A Colombian in Paris
Juan Montoya lives out his Francophile fantasy in the perfect pied-à-terre
Ian Phillips -- Interior Design, 6/1/2009 12:00:00 AM
Juan Montoya may have designed some palatial penthouses and baronial mansions in his time. Still, he declares, his job is all about creating space where there is none. "That," he says, "is my genius." It's certainly a talent that proved handy when he and his partner, Urban Karlsson, bought a pied-à-terre in Paris. Situated at the heart of the mythical Saint-Germain-des-Prés district, the fourth-floor walk-up measures no more than 600 square feet. Fitting everything in was not easy. "I really had to work with inches," Montoya says. "I didn't have the luxury of another foot here or there."
A love for the French capital is in Montoya's DNA. When he was a child in Colombia, his grandparents would often talk of trips there, and his father was later the first consul at the Colombian embassy. "Paris was part of our upbringing," the designer says. It's also where he got his first professional break. Fresh out of the Parsons School of Design in New York—even before he set himself up as Juan Montoya Design—he was hired to decorate an apartment for a Chinese diplomat and his French girlfriend. "A funny couple," Montoya recalls. "He was small, and she was very tall." More recently, he's been making numerous business trips to Paris. He frequently acquires furniture and objects from Parisian dealers and also uses the city as a base for projects elsewhere in Europe.
Proximity to antiques shops and art galleries was a major part of the apartment's appeal. The size was perfect, too. "It's almost like a hotel suite," he says. Further advantages were the light and the calm. "You can open the windows and see birds flying past," he enthuses. On a small balcony overlooking an inner courtyard, he's placed rose bushes, iron chairs, and a little marble-topped table.
The interior was initially rather unappealing. The parquet was in a bad way, the bathroom was in a state of disrepair, the bedroom had zero charm, and there was no closet space. So Montoya gutted everything. "I stripped it to the point where you could see people downstairs," he remembers. Luckily, his neighbor was a very tolerant American music student. "Don't worry!" he told Montoya. "You can cover everything up when you have a chance." Once he did, he went on to rework the bathroom, replacing the tub with a remarkably spacious shower and, next to it, a washer-dryer behind a mirrored door. The kitchen became a dressing room, and a storage room became a new, larger kitchen. While the bathroom and dressing room are now reached via the central hallway, the flanking kitchen and bedroom are not. You continue straight into the living-dining room, then turn left or right to find the doorways. To close off any one of the three, a full-height panel cleverly slides across.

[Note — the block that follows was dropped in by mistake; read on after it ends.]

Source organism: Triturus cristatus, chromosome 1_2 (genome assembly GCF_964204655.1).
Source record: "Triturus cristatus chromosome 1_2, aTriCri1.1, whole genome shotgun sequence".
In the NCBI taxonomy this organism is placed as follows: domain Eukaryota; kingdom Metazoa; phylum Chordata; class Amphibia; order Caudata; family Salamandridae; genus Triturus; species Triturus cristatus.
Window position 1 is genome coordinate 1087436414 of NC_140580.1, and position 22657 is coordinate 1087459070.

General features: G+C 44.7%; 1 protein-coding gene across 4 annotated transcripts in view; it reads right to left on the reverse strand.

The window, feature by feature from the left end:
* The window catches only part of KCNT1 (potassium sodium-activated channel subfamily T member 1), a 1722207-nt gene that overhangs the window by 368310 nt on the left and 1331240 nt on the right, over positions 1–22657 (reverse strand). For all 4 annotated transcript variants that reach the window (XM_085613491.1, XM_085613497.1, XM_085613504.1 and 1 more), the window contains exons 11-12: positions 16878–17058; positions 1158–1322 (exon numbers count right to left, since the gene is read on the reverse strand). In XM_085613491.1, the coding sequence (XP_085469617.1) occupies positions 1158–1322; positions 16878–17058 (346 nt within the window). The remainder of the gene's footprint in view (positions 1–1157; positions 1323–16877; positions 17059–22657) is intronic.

Behind a wall in the living-dining room, Montoya discovered a disused flue and decided to install a fireplace with a surround of white-lacquered maple. To the left, he filled in a wide niche with cabinetry in the same materials. "I love books, and I love objects, but you have to have a larger space for them, visually," Montoya says. "Here, we felt like hiding everything and living with very little."
That said, the room is remarkably full of interesting furniture: a Louis XVI architect's desk, two Swedish 1930's cane-backed bergères, reeditions of dining chairs once owned by Auguste Rodin, a contemporary aluminum lounge chair with a surface contoured like a topographic map. An unexpected bargain was the oversize India Mahdavi sofa, bought on sale. Montoya designed the custom slate-topped cocktail table and sharkskin-clad cabinet. On top of the cabinet sits a slightly abstract bust by Jean Arp.
Although the living-dining room's subdued palette is restricted mainly to white and cream, coffee and chocolate browns dominate the bedroom. Montoya calls it "sort of a cocoon." Four small mirrors over the bed have frames made from vintage hat forms à la Elsa Schiaparelli. In the kitchen, another touch of whimsy comes from a blackboard wall. "I write everything I'm thinking on it," he says. For continuity between the separate spaces, salvaged oak floorboards run front to back.
Montoya visits the apartment at least three times a year. His first stop is inevitably an Italian restaurant, Casa Bini. He also likes to spend time food-shopping on the Rue de Buci and visiting the art and furniture galleries of his friends Jean-Jacques Dutko and Alexandre Biaggi. "Every time I'm in Paris, I feel like staying and maybe getting a bigger place," Montoya says. "But then I'd miss too many things in New York." Sounds like the best of both worlds.
Photography by Eric Laignel.
PROJECT TEAMPIERRE VAN DE WIEL ARCHITECTE D'INTÉRIEURE: ARCHITECT OF RECORD.
FROM FRONT INDIA MAHDAVI: SOFA (LIVING AREA). LELIÈVRE: CUSHION FABRIC, PANEL FABRIC (LIVING AREA), WALL COVERING, CURTAIN FABRIC (BEDROOM). BENGTSSON DESIGN THROUGH BARRY FRIEDMAN: LOUNGE CHAIR (LIVING AREA). DEDAR: CURTAIN FABRIC. ARTEMIDE: SCONCES (BATHROOM). THROUGH ALEXANDRE BIAGGI: CUSTOM LAMPS (BEDROOM). LE CRIN: HEADBOARD UPHOLSTERY. THROUGHOUT FARROW & BALL: PAINT.
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